“ An ounce of prevention is worth a pound of cure”
– Benjamin Franklin
”You don’t have to go on a diet, just change your diet.” But, there are so many choices and we are all different in our makeup, routines, environments, genetics, habits and comfort foods. Of course, but if you could feel better from a change in your habits and comfort foods, mixed in with some education on the subject, it might just be worth it.
It is not that difficult. Health minded approaches to nutrition have made their way to your local grocery store and your favorite restaurant. It is understandably difficult to know where to begin in our busy lives. Let’s try to understand how we nourish and what to nourish with.
Everyone is talking about taking probiotics, “they are good for you”.
The World Gastroenterology Organization Global Guidelines define a probiotic as “live microorganisms that confer a health benefit on the host when taken in the adequate amounts” and “strictly speaking, are live microbes shown in controlled human studies to impart a health benefit”. The evidence based applications for adults are associated with active disease imbalanced states such as acute diarrheal states, antibiotic related diarrheal states, irritable bowel syndrome, colitis and certain liver diseases. The Human Microbiome Project began in 2007 and is active today at the Mayo Clinic and Scripps Institute among other centers worldwide. What if you don’t have any of those conditions and you generally feel well?
What are my personal “probiotics” and how are they?
They are your own personal group on microbes localized mostly in your large intestine, the colon. They become associated with us while we are in the womb, increase in number during vaginal birth and stabilize as we begin to eat solid foods as a child, growing with us and diversifying based on a number of factors mostly environment and diet. They help digest what we feed them and they protect us when in a normal steady state. They bio-mathematically number over 40 trillion cells and add an average of an additional 600,000 genes to each human being. If your gut feels okay, they are most likely stable.
What they eat is important as they are processing it for us. They eat pre-biotics.
“What is a prebiotic?” you ask.
They are “dietary substances that positively influence the beneficial microbes and confer health benefits to the host”, us. The best example is fiber. That is one of the main reasons increasing fiber in your diet is good for you. It reduces the risk of certain cancers and is beneficial in reducing cardiac risk as well, both, when included in a regular regimen of physical activity.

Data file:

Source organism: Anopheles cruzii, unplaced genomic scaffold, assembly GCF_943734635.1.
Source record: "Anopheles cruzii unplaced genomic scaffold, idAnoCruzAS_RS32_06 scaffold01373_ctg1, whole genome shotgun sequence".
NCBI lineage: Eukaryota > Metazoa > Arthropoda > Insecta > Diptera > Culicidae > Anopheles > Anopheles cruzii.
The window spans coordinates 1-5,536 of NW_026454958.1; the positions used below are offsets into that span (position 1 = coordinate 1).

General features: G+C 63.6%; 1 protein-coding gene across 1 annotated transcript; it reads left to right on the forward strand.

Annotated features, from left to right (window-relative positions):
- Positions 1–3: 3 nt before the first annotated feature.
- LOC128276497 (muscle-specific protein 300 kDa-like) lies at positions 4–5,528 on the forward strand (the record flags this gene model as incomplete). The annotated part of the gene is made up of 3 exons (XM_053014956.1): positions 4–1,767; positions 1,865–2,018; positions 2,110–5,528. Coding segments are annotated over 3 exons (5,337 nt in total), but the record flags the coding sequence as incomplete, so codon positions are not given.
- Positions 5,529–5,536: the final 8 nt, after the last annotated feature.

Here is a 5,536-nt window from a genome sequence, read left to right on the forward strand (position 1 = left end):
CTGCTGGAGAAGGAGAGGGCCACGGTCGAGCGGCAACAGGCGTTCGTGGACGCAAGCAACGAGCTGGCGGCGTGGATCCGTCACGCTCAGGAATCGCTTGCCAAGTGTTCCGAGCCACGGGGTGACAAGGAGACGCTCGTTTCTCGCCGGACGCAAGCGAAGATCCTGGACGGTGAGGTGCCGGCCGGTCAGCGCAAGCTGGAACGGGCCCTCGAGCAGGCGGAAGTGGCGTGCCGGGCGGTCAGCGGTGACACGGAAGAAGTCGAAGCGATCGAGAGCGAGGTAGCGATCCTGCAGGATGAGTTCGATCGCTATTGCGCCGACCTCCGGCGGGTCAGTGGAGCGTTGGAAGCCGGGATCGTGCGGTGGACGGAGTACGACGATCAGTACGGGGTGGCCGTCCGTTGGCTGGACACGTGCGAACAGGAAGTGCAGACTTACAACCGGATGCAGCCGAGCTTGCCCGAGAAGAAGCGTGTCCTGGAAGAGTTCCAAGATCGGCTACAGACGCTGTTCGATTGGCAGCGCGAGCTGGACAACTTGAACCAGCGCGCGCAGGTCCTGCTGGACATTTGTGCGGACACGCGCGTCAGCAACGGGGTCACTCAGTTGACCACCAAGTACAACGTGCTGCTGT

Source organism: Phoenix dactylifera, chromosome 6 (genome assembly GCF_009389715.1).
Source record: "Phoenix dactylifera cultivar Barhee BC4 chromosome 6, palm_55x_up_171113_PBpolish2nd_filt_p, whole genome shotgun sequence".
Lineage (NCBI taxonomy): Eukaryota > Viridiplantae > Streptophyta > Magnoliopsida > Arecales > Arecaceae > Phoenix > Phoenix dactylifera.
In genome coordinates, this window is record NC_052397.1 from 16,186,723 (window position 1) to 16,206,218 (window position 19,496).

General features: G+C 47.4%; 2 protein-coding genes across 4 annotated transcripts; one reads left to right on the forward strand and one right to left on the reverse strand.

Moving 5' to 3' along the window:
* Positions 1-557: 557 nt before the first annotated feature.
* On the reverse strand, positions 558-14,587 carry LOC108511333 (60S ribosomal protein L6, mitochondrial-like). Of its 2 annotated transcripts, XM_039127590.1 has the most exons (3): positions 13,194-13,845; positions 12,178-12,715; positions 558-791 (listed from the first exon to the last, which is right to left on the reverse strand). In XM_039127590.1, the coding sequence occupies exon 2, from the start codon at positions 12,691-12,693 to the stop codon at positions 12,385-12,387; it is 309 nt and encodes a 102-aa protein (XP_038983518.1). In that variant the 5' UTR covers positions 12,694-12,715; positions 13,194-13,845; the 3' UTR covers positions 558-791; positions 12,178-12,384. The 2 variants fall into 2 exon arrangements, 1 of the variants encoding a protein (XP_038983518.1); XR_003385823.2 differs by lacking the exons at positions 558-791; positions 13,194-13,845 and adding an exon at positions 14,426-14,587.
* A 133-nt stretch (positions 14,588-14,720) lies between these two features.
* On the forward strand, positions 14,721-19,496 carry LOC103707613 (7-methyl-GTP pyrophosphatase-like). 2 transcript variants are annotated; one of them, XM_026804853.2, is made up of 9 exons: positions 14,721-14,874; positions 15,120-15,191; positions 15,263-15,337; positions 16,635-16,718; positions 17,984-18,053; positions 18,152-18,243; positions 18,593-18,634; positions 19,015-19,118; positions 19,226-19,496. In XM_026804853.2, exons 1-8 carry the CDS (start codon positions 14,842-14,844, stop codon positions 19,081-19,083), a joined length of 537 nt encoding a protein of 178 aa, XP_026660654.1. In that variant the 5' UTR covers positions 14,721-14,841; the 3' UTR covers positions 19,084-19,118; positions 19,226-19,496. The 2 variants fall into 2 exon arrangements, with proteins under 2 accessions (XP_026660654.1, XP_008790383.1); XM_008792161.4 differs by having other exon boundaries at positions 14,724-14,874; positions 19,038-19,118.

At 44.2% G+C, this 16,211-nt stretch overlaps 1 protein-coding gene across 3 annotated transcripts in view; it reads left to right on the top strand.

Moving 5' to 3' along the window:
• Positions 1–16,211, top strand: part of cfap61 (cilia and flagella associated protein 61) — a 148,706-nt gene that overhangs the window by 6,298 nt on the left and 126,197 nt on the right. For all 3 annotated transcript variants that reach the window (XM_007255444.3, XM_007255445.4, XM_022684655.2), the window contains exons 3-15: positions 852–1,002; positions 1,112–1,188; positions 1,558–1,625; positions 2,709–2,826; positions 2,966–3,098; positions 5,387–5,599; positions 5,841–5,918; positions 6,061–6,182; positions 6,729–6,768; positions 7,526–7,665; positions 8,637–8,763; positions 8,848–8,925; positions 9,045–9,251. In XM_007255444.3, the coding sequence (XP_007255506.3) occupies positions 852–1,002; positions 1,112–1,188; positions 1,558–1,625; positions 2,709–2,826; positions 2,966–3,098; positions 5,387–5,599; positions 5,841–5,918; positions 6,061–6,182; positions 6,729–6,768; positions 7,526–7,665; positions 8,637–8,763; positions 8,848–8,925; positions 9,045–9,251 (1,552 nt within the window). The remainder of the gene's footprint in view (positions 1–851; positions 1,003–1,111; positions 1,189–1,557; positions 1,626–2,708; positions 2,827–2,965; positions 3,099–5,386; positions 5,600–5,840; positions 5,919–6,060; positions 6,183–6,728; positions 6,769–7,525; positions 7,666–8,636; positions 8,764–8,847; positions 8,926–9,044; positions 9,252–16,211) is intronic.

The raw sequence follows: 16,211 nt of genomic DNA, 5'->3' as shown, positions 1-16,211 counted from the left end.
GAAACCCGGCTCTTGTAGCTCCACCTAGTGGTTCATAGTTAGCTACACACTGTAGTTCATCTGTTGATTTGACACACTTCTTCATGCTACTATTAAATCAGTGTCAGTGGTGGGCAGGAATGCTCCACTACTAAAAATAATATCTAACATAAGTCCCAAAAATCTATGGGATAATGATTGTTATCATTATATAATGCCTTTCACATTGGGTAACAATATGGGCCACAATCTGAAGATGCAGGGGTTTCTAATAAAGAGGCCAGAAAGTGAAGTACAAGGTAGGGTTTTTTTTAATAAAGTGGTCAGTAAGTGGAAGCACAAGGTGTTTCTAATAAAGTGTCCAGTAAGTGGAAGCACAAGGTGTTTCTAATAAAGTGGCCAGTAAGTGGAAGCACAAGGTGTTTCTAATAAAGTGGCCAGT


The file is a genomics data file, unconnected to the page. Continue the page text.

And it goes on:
“What do I look for when I shop for food or go out to a restaurant?”
Let’s check the glossary. Consider it your Berlitz guide to better nutrition.
Whole Food: an unrefined food, such as a single vegetable or piece of fruit.
Processed Food: the physical altering of whole food, which can include the addition of by-products, or other processed materials, in the final product.
Organic: grown without the use of synthetic fertilizers, pesticides, hormones or antibiotics. In order to be certified by the USDA, the producing farms must demonstrate their products are as such. Look for the green and white circular “USDA/ORGANIC” emblem.
Conventional Foods: a less expensive production process that employs the standard use of pesticides, synthetic fertilizers, antibiotics and hormones. The nutritional value is less than organic products. The slightly higher cost of organic products can be offset by the increased health benefits and requirement of less food ingested to confer both better satiation and nutritional value.
All Natural Foods: contain no artificial flavors, sweeteners, preservatives, or colorings. They are found in both conventional and organic products.
Genetically Modified Organisms GMO: the genetic modification of a plant, animal or other organism conferring qualities that make them more resistant to the environment. The task of production of GMO products is lessened, but the health implications of DNA modification are yet to be realized until further studies are completed. This could be better to keep in mind when choosing a probiotic product. Look for the Butterfly Emblem with “NON GMO Project VERIFIED”.
Getting a little education can go a long way in finding a better way to eat.
There are numerous approaches to this and as consumers we tend to get overwhelmed by the ads and hour long webinars hoping to sell a magic product, when all the information you need, is right in front of you at your grocers or local restaurant. Discovering how it relates to you specifically is the key.
As part of your continued General & Preventive Internal Medicine ongoing care I have included state of the art Nutritional & Lifestyle Consulting geared at optimal health for all interested. Through these new organized approaches, one can improve chronic conditions and help avoid many metabolic syndromes thereby improving Quality & Quantity of Life Ask me how it might help you.
Rick A. Levine MD FACP